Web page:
Foreign ministers from five Southeast Asian countries attending a regional economic meeting in Bangkok have pledged to cooperate closely to control the spread of bird flu and develop a human vaccine against it, Thailand's representative said Wednesday.
Thailand is hosting the second Ayeyawady-Chao Phraya-Mekong Economic Cooperation Strategy, ACMECS, meeting, which is discussing issues such as trade and investment, contract farming projects, the reduction of regional economic disparities, and a possible single visa scheme to cover all their countries in order to promote tourism.
The recent re-emergence of bird flu, which first swept through the region in late 2003, causing upheavals to the poultry sector and several dozen human deaths, made discussion of the deadly virus a priority for the five participating countries, Thailand, Vietnam, Cambodia, Laos and Myanmar.
"We have emphasized the need to have close cooperation in the exchange of information in a transparent manner and research (on bird flu)," Thai Foreign Minister Kantathi Suphamongkhon told reporters after meeting with his counterparts.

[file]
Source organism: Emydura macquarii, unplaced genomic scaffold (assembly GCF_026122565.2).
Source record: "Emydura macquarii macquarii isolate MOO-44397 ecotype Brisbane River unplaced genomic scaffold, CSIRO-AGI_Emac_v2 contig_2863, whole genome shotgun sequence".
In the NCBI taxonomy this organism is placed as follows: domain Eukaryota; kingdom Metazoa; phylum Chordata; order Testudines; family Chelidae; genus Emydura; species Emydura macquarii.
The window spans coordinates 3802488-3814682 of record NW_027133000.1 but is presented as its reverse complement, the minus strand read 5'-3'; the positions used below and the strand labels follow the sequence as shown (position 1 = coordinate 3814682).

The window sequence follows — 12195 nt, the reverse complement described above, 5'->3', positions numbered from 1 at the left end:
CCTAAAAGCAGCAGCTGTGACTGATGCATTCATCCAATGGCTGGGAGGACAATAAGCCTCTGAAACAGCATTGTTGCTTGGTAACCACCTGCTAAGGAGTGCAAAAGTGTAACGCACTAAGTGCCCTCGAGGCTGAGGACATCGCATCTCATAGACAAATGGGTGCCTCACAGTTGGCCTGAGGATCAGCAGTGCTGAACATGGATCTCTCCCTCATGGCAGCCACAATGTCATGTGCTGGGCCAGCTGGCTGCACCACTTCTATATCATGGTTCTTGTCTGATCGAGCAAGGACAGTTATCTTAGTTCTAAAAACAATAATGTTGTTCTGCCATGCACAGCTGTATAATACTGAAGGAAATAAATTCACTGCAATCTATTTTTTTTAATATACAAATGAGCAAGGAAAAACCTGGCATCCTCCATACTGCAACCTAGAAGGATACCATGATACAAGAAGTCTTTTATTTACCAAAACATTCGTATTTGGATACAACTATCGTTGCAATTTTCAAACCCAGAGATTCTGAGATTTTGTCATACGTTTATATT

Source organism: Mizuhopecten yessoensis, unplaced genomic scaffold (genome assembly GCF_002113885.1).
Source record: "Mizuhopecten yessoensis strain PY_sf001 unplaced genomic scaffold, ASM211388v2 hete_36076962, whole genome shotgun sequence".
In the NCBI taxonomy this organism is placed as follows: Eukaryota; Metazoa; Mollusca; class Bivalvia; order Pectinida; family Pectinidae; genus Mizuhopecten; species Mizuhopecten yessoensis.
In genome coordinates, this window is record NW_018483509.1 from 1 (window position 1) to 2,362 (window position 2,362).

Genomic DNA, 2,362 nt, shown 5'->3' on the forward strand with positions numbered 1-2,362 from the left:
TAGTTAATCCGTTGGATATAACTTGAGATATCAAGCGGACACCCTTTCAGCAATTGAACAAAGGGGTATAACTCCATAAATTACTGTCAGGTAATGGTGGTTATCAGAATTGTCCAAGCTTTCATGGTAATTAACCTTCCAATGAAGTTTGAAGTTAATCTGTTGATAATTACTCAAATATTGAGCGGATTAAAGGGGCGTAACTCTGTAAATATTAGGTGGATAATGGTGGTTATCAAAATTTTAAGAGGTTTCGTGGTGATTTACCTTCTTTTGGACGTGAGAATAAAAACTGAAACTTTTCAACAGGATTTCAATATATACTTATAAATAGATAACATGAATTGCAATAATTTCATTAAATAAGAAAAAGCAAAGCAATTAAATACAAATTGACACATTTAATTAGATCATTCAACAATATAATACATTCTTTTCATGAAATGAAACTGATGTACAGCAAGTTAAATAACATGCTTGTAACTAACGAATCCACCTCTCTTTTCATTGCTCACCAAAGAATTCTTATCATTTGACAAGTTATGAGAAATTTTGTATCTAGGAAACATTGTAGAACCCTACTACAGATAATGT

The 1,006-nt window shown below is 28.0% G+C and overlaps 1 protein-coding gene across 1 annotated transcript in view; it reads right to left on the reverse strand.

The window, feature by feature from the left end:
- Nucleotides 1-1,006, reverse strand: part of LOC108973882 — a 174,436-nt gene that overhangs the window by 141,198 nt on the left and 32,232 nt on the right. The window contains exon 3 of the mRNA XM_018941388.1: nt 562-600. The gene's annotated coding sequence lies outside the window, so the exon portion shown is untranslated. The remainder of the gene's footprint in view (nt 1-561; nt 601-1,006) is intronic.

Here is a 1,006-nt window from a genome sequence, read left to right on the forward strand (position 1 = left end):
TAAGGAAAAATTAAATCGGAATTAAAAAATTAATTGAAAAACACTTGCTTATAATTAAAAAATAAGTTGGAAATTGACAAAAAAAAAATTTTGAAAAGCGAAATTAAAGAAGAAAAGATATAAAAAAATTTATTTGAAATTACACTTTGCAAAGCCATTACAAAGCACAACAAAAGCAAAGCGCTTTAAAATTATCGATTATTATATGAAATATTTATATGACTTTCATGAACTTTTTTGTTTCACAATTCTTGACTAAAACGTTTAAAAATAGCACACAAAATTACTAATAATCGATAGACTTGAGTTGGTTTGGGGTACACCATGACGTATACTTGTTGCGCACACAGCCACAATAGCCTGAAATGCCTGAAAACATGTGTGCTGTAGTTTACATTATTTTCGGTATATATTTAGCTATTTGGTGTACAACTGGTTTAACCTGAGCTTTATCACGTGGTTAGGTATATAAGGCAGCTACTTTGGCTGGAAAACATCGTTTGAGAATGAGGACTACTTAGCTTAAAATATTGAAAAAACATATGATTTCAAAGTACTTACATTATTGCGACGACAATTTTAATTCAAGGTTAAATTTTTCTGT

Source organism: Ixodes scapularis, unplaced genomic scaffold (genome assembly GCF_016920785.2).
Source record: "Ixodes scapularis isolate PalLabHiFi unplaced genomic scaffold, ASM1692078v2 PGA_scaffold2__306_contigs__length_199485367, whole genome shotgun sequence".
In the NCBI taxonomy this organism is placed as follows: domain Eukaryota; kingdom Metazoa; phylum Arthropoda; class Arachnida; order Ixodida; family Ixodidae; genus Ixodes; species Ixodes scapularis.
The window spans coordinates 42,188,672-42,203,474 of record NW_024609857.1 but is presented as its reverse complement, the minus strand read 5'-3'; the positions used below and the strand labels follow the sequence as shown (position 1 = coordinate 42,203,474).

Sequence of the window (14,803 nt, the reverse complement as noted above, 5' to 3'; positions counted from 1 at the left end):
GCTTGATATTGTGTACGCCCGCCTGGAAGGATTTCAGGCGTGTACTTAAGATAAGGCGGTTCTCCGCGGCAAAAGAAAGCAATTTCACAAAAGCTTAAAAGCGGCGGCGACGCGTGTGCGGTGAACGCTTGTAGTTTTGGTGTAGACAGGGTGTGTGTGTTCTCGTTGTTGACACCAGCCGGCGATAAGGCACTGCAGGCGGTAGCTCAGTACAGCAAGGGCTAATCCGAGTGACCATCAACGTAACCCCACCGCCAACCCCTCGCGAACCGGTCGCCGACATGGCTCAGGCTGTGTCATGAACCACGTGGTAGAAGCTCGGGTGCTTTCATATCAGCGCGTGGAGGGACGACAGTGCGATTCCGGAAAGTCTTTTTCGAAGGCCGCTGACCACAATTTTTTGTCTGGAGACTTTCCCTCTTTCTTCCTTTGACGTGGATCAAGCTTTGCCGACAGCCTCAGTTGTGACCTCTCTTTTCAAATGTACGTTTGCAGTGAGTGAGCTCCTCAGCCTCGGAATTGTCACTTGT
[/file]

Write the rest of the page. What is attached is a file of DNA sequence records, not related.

So far, most human cases have been traced to direct contact with sick birds, but health authorities fear that the virus could mutate into a form that is easily transmissible between humans, possibly causing a global pandemic. Many countries are looking into the prospects of producing vaccines against the disease.
"Vietnam has shown readiness to cooperate on (the development of) vaccine to protect humans from bird flu," said Kantathi. Vietnam and Thailand are by far the two biggest economies of the five-nation grouping and the only ones with the capacity to carry out such work.
U.S. President George W. Bush this week announced a battle plan against a possible flu pandemic, which includes a proposal to spend US$18 million (Ђ15 million) to manufacture and test a human vaccine in Vietnam, the AP reminds.
At least 62 people in Asia have been killed by the H5N1 bird flu virus since 2003, but most of the deaths have been linked to close contact with infected birds. Most of the victims have been in Vietnam.